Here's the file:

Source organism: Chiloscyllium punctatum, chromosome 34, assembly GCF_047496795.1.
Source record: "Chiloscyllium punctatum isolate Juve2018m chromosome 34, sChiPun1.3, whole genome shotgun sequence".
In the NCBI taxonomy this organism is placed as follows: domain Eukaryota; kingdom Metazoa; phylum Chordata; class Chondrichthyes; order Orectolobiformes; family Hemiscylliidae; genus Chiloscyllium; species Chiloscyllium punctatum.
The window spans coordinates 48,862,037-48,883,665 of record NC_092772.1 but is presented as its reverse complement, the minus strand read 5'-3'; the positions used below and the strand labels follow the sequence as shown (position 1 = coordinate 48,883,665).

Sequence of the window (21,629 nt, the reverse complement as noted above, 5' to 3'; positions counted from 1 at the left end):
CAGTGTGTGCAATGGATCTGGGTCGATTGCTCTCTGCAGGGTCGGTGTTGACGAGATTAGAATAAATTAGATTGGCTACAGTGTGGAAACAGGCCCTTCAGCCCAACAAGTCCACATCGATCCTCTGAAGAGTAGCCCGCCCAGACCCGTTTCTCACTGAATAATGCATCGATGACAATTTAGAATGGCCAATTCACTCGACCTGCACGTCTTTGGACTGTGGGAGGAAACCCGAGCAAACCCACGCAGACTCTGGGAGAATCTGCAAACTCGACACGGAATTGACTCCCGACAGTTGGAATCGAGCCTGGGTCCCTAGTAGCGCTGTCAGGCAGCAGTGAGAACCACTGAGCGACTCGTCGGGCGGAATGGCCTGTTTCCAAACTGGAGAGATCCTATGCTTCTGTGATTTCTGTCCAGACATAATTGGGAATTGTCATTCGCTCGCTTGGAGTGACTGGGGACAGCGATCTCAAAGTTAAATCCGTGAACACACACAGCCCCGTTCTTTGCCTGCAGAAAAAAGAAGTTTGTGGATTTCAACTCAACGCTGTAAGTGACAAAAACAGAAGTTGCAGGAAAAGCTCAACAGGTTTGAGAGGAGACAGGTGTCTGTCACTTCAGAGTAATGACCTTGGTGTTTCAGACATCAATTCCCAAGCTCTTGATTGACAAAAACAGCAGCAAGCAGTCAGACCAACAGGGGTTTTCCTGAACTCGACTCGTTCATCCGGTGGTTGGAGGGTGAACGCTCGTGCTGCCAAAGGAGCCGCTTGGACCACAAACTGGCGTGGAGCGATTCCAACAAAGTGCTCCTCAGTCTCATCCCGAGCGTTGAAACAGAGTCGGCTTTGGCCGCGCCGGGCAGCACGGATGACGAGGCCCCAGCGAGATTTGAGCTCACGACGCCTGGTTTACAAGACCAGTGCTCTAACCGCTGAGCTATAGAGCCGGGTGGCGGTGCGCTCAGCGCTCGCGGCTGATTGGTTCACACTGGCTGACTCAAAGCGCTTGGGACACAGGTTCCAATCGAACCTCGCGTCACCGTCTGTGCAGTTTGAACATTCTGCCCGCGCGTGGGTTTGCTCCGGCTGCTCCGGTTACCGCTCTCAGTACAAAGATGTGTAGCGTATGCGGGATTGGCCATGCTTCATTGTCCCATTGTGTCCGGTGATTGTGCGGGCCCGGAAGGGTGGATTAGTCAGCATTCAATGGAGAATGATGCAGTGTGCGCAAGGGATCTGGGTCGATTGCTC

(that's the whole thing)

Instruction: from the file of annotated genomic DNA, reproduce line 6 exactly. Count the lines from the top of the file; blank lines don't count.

CAGTGTGTGCAATGGATCTGGGTCGATTGCTCTCTGCAGGGTCGGTGTTGACGAGATTAGAATAAATTAGATTGGCTACAGTGTGGAAACAGGCCCTTCAGCCCAACAAGTCCACATCGATCCTCTGAAGAGTAGCCCGCCCAGACCCGTTTCTCACTGAATAATGCATCGATGACAATTTAGAATGGCCAATTCACTCGACCTGCACGTCTTTGGACTGTGGGAGGAAACCCGAGCAAACCCACGCAGACTCTGGGAGAATCTGCAAACTCGACACGGAATTGACTCCCGACAGTTGGAATCGAGCCTGGGTCCCTAGTAGCGCTGTCAGGCAGCAGTGAGAACCACTGAGCGACTCGTCGGGCGGAATGGCCTGTTTCCAAACTGGAGAGATCCTATGCTTCTGTGATTTCTGTCCAGACATAATTGGGAATTGTCATTCGCTCGCTTGGAGTGACTGGGGACAGCGATCTCAAAGTTAAATCCGTGAACACACACAGCCCCGTTCTTTGCCTGCAGAAAAAAGAAGTTTGTGGATTTCAACTCAACGCTGTAAGTGACAAAAACAGAAGTTGCAGGAAAAGCTCAACAGGTTTGAGAGGAGACAGGTGTCTGTCACTTCAGAGTAATGACCTTGGTGTTTCAGACATCAATTCCCAAGCTCTTGATTGACAAAAACAGCAGCAAGCAGTCAGACCAACAGGGGTTTTCCTGAACTCGACTCGTTCATCCGGTGGTTGGAGGGTGAACGCTCGTGCTGCCAAAGGAGCCGCTTGGACCACAAACTGGCGTGGAGCGATTCCAACAAAGTGCTCCTCAGTCTCATCCCGAGCGTTGAAACAGAGTCGGCTTTGGCCGCGCCGGGCAGCACGGATGACGAGGCCCCAGCGAGATTTGAGCTCACGACGCCTGGTTTACAAGACCAGTGCTCTAACCGCTGAGCTATAGAGCCGGGTGGCGGTGCGCTCAGCGCTCGCGGCTGATTGGTTCACACTGGCTGACTCAAAGCGCTTGGGACACAGGTTCCAATCGAACCTCGCGTCACCGTCTGTGCAGTTTGAACATTCTGCCCGCGCGTGGGTTTGCTCCGGCTGCTCCGGTTACCGCTCTCAGTACAAAGATGTGTAGCGTATGCGGGATTGGCCATGCTTCATTGTCCCATTGTGTCCGGTGATTGTGCGGGCCCGGAAGGGTGGATTAGTCAGCATTCAATGGAGAATGATGCAGTGTGCGCAAGGGATCTGGGTCGATTGCTC